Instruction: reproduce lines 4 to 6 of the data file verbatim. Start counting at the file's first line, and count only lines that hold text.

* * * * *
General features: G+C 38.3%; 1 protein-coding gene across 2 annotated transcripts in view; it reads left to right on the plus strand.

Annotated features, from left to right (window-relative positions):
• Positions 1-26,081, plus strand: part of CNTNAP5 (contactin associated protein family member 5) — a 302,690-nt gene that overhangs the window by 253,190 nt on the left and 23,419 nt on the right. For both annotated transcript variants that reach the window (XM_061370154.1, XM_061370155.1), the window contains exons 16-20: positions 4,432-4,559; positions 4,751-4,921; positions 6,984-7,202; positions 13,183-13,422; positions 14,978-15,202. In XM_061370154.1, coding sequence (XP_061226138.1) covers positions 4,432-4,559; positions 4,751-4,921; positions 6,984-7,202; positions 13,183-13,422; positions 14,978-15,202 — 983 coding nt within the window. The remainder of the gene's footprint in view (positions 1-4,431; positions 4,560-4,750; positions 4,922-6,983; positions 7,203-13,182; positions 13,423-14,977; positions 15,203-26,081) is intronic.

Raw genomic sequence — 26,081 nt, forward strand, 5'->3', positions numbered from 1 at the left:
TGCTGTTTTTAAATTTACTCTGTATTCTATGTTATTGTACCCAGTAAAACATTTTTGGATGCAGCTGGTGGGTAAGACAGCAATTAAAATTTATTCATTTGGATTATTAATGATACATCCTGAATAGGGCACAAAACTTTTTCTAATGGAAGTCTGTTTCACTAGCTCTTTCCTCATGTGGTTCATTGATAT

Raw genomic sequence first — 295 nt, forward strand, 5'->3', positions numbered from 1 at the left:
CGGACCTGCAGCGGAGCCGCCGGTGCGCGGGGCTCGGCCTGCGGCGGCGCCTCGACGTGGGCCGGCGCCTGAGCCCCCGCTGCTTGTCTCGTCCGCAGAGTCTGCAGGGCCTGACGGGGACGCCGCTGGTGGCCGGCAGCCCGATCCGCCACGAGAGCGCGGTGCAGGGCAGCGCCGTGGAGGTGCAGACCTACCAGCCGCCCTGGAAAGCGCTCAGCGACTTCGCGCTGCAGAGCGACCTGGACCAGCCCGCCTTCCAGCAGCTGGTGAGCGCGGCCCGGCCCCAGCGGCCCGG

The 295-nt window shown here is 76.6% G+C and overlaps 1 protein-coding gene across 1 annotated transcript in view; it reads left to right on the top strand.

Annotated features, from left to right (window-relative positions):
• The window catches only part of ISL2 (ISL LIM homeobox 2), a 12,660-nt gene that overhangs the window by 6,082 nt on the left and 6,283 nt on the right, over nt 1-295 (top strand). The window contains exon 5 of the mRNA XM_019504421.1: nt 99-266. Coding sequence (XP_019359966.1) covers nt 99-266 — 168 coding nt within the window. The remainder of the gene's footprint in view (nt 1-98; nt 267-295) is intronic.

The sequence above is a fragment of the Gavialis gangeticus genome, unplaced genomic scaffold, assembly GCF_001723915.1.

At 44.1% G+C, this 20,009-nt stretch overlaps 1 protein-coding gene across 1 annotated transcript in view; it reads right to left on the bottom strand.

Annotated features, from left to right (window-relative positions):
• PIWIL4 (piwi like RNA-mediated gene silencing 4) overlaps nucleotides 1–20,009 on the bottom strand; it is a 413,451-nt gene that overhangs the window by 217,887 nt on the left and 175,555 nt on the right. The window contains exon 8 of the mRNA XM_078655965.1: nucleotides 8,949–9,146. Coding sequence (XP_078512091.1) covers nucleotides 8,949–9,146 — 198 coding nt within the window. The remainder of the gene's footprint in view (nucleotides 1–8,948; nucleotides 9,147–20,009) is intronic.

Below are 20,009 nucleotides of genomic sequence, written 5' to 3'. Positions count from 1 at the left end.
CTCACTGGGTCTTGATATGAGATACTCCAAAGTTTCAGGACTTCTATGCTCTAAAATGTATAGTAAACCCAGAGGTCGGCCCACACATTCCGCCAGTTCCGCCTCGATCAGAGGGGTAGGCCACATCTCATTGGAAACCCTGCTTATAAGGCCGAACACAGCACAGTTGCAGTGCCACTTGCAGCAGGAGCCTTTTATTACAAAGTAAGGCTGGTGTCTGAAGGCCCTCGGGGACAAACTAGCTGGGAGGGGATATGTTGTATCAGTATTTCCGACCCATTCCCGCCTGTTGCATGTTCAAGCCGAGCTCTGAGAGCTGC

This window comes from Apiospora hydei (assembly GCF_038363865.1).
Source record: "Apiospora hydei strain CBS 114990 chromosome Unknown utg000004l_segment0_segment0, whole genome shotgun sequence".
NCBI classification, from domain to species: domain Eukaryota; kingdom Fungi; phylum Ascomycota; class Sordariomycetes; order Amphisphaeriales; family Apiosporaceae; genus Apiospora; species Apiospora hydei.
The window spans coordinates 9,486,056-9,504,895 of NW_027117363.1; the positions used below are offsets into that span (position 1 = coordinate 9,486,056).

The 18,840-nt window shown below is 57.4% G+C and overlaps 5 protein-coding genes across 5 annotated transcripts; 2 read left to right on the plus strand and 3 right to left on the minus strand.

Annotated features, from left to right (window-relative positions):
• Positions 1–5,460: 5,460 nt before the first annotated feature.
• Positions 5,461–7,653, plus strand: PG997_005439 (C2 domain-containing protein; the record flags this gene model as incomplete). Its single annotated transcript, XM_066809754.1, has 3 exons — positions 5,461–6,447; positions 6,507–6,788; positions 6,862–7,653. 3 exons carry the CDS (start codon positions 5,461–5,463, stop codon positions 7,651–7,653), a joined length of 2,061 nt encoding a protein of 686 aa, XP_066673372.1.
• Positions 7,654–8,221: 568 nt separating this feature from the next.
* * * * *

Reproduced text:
Raw genomic sequence — 26,081 nt, forward strand, 5'->3', positions numbered from 1 at the left:
TGCTGTTTTTAAATTTACTCTGTATTCTATGTTATTGTACCCAGTAAAACATTTTTGGATGCAGCTGGTGGGTAAGACAGCAATTAAAATTTATTCATTTGGATTATTAATGATACATCCTGAATAGGGCACAAAACTTTTTCTAATGGAAGTCTGTTTCACTAGCTCTTTCCTCATGTGGTTCATTGATAT

Raw genomic sequence first — 295 nt, forward strand, 5'->3', positions numbered from 1 at the left: